The Diary of a Country Priest

by Georges Bernanos
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Themes

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Last Updated on June 19, 2019, by eNotes Editorial. Word Count: 272

The Diary of a Country Priest by Georges Bernanos has three prominent themes. The first one is the duality of materialism and spiritual experience. The priest—who sees himself as an intellectual—has a habit of making assumptions about other people, specifically judging whether one is following or not following Christian principles. This is illustrated by his tense relations with a young woman whom he tries to guide towards a more Christian way of living.

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The second theme is the devotion to seeking divinity in the material mortal world. The priest is so devoted to his theological pursuits that his physical health deteriorates. The young woman aides him back to health, but it is not enough. When the young priest dies, the scene is reminiscent of Christ's final seconds on the cross, and the priest sees "God's grace" all around him. He believes he has fulfilled his duty as a priest during his short time on Earth.

The other theme is the concept of understanding. This begins with misunderstanding between the priest and those around him, which stems from contradictions of individual personal beliefs. This is evident in his philosophical debate with Chantal. In the end, Chantal is able to see the priest's theological perspective despite deciding that she will do as she wishes. The message of the author is conveyed before the story ends: one must have the courage to carve their own paths in life despite the opinions of others. This is illustrated by both the priest and the young woman, respectively. The priest sticks to his convictions despite almost being fired from his post, and Chantal remains fiercely independent.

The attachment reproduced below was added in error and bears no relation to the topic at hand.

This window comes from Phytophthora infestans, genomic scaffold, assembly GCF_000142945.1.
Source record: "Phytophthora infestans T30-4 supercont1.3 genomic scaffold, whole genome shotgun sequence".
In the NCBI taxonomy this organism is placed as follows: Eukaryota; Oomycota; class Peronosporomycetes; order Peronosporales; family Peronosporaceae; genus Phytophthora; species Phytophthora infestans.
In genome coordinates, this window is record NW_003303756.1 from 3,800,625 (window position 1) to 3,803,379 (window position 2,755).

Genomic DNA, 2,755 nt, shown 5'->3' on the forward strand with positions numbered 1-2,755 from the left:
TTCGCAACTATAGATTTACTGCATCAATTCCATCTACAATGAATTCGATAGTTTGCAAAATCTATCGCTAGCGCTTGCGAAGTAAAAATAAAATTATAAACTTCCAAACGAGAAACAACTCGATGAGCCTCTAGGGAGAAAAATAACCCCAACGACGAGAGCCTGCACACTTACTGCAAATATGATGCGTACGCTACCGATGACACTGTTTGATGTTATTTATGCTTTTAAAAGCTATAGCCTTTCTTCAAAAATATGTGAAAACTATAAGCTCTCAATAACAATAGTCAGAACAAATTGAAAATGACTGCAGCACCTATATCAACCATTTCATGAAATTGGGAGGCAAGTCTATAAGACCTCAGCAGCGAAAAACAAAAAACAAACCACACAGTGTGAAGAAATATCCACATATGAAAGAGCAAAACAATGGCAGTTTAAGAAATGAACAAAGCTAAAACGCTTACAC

Christian Themes

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Last Updated on May 11, 2015, by eNotes Editorial. Word Count: 212

The major theme in the novel is that nothing is as it seems on the surface or as it seems after being explored in depth. Only God can judge. The villagers observe their new priest and judge him as too young. The aristocrats view him as unsophisticated; the commoners view him as remote and harsh. At times both groups attribute to him the ability to see into souls and to discern a person’s innermost secrets.

The priest observes the villagers and often attributes to them a depth and sophistication that could not be further from the truth. He judges the children by adult standards and assigns to them motives far beyond the childhood whims that dictate their actions.

The priest judges with his head, through his philosophy, logic, and debated alternatives. The villagers judge from what they observe, assuming that things are always as they seem. The priest is young and a drunkard to the villagers, and the villagers are willful and unrepentant to the priest.

At his death, the priest concludes that God’s grace is everywhere. Readers are led to hope that when the villagers learn of the death of the priest and its cause, they too will realize that God’s grace has been and remains among them.

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